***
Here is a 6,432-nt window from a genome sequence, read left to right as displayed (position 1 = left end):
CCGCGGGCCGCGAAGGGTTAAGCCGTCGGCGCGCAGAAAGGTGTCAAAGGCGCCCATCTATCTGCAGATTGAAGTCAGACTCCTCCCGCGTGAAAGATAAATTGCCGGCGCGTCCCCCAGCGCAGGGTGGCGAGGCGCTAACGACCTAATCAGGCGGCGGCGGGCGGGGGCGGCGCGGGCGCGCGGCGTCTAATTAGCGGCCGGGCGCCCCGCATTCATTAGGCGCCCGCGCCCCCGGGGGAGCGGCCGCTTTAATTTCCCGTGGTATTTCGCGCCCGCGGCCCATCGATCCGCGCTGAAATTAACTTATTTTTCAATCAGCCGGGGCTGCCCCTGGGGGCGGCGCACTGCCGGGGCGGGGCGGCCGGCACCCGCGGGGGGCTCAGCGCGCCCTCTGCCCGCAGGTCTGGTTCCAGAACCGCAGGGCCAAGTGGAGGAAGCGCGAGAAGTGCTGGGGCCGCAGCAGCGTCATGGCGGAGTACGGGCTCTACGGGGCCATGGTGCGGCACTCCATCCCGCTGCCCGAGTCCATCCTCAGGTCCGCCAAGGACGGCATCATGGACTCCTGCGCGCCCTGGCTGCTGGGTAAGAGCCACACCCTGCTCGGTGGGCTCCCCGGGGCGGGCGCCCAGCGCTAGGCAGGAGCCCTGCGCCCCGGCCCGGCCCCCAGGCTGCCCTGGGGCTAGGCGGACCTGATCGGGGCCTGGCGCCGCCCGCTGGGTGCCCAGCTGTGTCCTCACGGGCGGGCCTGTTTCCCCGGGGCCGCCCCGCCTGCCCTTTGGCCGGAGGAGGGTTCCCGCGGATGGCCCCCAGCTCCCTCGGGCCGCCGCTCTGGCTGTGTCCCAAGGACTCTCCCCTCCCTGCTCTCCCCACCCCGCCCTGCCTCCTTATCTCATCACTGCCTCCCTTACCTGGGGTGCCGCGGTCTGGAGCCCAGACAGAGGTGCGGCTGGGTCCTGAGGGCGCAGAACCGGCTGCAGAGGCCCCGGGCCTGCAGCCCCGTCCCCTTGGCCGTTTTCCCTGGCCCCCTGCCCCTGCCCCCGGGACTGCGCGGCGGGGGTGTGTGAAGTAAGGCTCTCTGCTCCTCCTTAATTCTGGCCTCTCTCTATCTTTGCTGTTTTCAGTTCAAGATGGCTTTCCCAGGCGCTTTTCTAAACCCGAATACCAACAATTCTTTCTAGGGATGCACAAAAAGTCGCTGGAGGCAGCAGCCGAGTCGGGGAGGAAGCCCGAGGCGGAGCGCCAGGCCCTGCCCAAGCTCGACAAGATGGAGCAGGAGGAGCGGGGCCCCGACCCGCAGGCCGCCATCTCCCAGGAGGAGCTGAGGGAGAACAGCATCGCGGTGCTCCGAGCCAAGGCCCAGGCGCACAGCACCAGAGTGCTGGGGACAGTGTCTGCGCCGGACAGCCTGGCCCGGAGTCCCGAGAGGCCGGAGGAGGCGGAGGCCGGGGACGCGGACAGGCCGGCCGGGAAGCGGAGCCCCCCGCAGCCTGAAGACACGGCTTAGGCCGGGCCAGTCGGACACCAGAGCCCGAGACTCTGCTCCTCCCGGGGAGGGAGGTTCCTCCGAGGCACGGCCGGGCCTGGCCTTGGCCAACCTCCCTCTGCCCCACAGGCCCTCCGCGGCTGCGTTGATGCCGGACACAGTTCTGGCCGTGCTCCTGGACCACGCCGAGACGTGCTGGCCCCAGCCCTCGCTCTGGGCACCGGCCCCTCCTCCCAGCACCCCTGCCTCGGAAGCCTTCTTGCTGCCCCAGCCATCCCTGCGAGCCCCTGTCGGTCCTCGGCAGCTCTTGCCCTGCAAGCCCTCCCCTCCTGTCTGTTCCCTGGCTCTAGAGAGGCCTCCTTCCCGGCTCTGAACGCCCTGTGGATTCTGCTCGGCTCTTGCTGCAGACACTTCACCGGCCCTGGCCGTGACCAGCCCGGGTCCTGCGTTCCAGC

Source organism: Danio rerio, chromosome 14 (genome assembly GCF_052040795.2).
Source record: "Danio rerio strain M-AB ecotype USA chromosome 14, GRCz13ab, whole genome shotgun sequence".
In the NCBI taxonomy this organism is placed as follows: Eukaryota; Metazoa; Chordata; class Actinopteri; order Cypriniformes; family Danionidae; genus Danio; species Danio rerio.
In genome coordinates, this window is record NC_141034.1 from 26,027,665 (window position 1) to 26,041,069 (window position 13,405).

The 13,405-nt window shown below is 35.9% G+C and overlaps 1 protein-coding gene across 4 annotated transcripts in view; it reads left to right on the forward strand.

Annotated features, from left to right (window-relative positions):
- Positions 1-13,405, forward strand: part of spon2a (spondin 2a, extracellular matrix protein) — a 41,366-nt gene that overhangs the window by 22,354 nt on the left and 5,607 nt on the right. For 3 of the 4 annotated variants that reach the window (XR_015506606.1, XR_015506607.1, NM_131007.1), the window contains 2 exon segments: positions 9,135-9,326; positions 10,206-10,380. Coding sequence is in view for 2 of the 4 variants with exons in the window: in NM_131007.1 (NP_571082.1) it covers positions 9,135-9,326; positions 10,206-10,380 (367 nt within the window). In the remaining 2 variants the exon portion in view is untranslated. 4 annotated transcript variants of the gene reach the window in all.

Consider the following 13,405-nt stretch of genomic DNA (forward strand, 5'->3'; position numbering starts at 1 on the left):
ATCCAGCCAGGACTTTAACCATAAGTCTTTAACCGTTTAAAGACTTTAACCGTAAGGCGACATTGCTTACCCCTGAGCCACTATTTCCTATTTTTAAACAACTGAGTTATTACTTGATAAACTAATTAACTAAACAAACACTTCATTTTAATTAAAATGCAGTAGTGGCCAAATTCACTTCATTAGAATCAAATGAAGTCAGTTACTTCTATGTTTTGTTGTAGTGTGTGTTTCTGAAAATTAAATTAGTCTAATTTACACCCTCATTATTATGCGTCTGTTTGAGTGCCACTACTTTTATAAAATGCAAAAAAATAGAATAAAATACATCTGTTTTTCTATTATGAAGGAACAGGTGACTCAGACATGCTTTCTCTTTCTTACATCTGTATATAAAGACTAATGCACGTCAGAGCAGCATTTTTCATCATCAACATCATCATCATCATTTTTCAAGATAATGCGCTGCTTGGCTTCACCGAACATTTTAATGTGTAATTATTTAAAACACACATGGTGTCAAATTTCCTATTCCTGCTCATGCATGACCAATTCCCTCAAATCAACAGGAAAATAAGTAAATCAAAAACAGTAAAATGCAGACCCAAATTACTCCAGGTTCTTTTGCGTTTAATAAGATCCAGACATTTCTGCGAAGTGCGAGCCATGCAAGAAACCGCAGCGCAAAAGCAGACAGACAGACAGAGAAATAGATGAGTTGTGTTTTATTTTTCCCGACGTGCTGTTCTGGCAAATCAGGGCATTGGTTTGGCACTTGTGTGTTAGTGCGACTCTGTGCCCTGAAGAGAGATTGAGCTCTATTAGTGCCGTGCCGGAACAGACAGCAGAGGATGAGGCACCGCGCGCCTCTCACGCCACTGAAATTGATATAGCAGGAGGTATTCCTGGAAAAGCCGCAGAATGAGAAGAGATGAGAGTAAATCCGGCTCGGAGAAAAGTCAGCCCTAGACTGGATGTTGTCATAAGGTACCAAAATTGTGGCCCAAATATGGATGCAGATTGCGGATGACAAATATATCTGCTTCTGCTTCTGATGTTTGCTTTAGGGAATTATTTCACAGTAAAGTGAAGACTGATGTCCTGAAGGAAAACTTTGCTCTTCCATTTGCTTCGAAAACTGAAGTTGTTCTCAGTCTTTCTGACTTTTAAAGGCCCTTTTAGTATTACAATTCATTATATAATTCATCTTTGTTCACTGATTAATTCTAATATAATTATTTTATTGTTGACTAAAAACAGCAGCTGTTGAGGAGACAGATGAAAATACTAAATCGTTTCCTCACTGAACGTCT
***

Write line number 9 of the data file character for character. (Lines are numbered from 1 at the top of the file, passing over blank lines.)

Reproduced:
- Positions 1-13,405, forward strand: part of spon2a (spondin 2a, extracellular matrix protein) — a 41,366-nt gene that overhangs the window by 22,354 nt on the left and 5,607 nt on the right. For 3 of the 4 annotated variants that reach the window (XR_015506606.1, XR_015506607.1, NM_131007.1), the window contains 2 exon segments: positions 9,135-9,326; positions 10,206-10,380. Coding sequence is in view for 2 of the 4 variants with exons in the window: in NM_131007.1 (NP_571082.1) it covers positions 9,135-9,326; positions 10,206-10,380 (367 nt within the window). In the remaining 2 variants the exon portion in view is untranslated. 4 annotated transcript variants of the gene reach the window in all.